5. Before doing something to someone or making a decision on their behalf, consideration must be given as to whether the outcome could be achieved in a less restrictive way.

Where it is proposed to provide an intervention to a person who has been assessed as lacking capacity to consent, in the absence of a valid advance decision to refuse treatment, a health and welfare attorney registered with the Office of the Public Guardian, or a court appointed deputy who is authorised to make the decision, a ‘best interests’ decision is required. The MCA sets out a checklist of factors which must be considered when making a best interest decision, these include:

  • taking account of all circumstances relevant to the decision
  • determining whether the individual is likely to regain capacity
  • encouraging the individual to participate in the decision making, as fully as possible
  • so far as possible, considering the individual’s wishes and feelings
  • consulting others involved in the person’s life

Making a best interest decision to support vaccination where people lack capacity

Some people are fearful or anxious about having vaccines or other interventions using needles, this may be due to a range of reasons including inexperience of exposure to needles, or a poor historical experience, cognitive issues related to the ability to understand what’s happening, fear of exposure to pain or sensory issues.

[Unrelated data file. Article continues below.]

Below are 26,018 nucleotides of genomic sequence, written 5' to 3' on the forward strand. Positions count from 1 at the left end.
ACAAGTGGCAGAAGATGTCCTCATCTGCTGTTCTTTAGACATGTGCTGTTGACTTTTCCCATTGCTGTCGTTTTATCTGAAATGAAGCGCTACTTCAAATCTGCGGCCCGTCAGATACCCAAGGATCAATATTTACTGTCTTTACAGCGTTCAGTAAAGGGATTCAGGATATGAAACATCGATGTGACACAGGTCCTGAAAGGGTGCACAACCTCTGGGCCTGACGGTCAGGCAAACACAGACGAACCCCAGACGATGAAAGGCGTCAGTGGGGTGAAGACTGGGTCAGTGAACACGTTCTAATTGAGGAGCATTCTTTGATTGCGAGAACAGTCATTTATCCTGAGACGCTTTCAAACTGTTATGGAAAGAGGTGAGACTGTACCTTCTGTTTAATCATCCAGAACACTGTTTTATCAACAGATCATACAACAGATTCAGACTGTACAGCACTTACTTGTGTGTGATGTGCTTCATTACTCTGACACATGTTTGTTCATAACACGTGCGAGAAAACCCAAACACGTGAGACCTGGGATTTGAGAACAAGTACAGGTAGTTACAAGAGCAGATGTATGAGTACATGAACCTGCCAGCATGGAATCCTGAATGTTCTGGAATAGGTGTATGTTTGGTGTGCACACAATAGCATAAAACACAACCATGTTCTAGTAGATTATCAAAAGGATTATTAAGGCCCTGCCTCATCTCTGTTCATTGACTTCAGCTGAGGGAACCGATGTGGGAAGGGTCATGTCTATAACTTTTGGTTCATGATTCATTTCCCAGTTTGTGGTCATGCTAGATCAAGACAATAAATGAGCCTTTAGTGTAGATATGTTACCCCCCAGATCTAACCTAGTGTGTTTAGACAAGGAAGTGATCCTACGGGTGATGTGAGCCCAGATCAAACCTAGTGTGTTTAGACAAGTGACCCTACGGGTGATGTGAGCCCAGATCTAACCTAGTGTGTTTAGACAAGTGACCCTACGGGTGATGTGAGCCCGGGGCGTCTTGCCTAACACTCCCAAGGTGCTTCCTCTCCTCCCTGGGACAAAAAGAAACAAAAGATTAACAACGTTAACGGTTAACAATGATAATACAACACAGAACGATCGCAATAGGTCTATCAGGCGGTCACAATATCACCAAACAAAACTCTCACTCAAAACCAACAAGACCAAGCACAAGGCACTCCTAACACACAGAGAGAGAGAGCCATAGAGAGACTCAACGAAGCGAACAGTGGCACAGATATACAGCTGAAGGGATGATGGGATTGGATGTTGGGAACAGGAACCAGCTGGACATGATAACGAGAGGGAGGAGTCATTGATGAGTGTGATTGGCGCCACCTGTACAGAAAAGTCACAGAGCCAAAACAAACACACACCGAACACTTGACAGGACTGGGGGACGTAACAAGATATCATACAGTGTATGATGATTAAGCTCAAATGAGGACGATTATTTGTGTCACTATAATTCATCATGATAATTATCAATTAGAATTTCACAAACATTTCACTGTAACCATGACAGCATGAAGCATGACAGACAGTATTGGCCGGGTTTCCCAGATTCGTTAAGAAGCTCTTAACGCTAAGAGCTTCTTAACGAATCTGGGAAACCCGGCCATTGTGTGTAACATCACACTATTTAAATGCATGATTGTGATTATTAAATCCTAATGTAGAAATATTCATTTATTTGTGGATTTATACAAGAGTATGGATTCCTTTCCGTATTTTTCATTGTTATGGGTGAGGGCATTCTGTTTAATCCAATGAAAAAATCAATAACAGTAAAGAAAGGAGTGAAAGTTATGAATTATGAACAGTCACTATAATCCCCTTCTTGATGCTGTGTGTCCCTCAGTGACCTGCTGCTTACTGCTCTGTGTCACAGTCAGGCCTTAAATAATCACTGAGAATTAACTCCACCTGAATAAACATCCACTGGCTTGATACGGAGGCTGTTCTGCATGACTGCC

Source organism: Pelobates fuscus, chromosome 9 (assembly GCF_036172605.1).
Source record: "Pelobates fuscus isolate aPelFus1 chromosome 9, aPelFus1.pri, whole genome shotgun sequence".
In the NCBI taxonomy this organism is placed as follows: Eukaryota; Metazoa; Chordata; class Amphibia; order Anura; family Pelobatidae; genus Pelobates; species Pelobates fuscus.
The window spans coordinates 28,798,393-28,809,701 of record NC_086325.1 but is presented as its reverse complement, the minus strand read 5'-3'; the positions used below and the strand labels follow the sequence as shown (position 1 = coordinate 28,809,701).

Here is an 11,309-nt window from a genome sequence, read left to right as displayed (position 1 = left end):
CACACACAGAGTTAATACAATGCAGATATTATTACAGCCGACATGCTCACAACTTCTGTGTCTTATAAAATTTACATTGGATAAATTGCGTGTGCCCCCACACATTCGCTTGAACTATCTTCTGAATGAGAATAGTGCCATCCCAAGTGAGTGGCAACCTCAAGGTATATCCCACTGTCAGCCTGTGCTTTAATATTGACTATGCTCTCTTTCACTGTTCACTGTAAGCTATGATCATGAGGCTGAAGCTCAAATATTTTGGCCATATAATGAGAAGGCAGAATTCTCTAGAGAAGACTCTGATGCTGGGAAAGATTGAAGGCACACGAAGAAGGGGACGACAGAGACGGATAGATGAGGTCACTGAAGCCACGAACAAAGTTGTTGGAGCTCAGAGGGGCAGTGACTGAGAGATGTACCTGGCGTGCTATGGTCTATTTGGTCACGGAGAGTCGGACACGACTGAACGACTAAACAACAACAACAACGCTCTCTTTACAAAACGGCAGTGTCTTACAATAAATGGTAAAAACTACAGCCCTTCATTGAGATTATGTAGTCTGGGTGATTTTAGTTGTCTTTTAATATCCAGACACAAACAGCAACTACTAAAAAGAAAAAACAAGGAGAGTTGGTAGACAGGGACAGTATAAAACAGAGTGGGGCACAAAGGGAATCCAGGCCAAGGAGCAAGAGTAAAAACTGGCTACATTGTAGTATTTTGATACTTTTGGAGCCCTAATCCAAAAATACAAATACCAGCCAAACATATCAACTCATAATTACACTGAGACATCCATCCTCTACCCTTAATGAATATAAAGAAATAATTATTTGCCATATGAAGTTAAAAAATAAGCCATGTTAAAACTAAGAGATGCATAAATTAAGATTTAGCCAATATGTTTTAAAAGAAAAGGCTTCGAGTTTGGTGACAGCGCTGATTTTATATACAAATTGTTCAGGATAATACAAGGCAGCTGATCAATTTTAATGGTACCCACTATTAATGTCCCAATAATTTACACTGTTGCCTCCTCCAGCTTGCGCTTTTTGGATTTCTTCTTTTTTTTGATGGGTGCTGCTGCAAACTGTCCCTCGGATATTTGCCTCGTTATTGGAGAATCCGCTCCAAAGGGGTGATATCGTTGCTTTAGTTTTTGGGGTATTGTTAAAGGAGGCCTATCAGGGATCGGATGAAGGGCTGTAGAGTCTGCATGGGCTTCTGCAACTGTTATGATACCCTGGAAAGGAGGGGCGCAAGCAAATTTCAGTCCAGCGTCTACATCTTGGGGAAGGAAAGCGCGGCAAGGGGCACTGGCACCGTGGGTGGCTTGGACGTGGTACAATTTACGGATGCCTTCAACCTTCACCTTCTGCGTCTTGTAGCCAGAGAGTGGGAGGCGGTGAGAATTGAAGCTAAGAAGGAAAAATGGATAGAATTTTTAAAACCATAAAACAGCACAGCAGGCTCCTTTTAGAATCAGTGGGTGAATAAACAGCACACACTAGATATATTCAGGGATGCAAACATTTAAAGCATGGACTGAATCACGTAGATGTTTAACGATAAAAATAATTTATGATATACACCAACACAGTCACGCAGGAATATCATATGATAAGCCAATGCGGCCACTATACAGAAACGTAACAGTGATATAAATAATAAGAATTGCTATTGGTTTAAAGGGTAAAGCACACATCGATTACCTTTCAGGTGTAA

Mencap has produced this useful factsheet on the Covid-19 vaccine.

For anyone to be able to make an informed decision on whether to have the vaccine their decision will be weighed up based on:

  • the potential benefit of having the vaccine
  • the potential side effect of having the vaccine
  • the potential negative effect of not having the vaccine

Making a best interest’s decision around vaccination

Health services are required to have due regard to their obligation to advance equality under the Equality Act 2010; this includes recognising and factoring-in the vulnerability of different groups of people with protected characteristics; and inequalities in access, experience and outcomes in health services. 

Where it is decided that vaccination is in the person’s best interests, plans should be developed for the administration of the vaccine in a way that minimally interferes with the individual’s rights. This should include consideration of the requirement for a range of reasonable adjustments that may help ensure the safe administration of the vaccine. It is important that planning to support individuals to have the vaccine is in a person centred, least distressing and least restrictive way. 

Where there is no consensus as to whether the vaccination is in a person’s best interests, consideration should be given to instructing an Independent Mental Capacity Advocate (IMCA) and if it would be appropriate to consider an approach to the Court of Protection.

Where the reasonable adjustments felt to be required to ensure successful vaccination, are felt to amount to restraint as defined within the MCA, section 6 of the Act will apply. The necessity of vaccination has already been agreed, however further attention may be required to agreeing the proportionality of the proposed mode of administration, including any use of restraint. Those contributing to the best interest decision should consider:

  1. the seriousness of harm associated with failure to vaccinate
  2. the seriousness of any harm associated with proposed restraints, including physical and emotional trauma (also taking account of steps that can be taken to mitigate any such harm)

Reasonable adjustments

In order to support individuals to have a positive experience of the vaccine there are approaches that can be supported using accessible information and reasonable adjustments.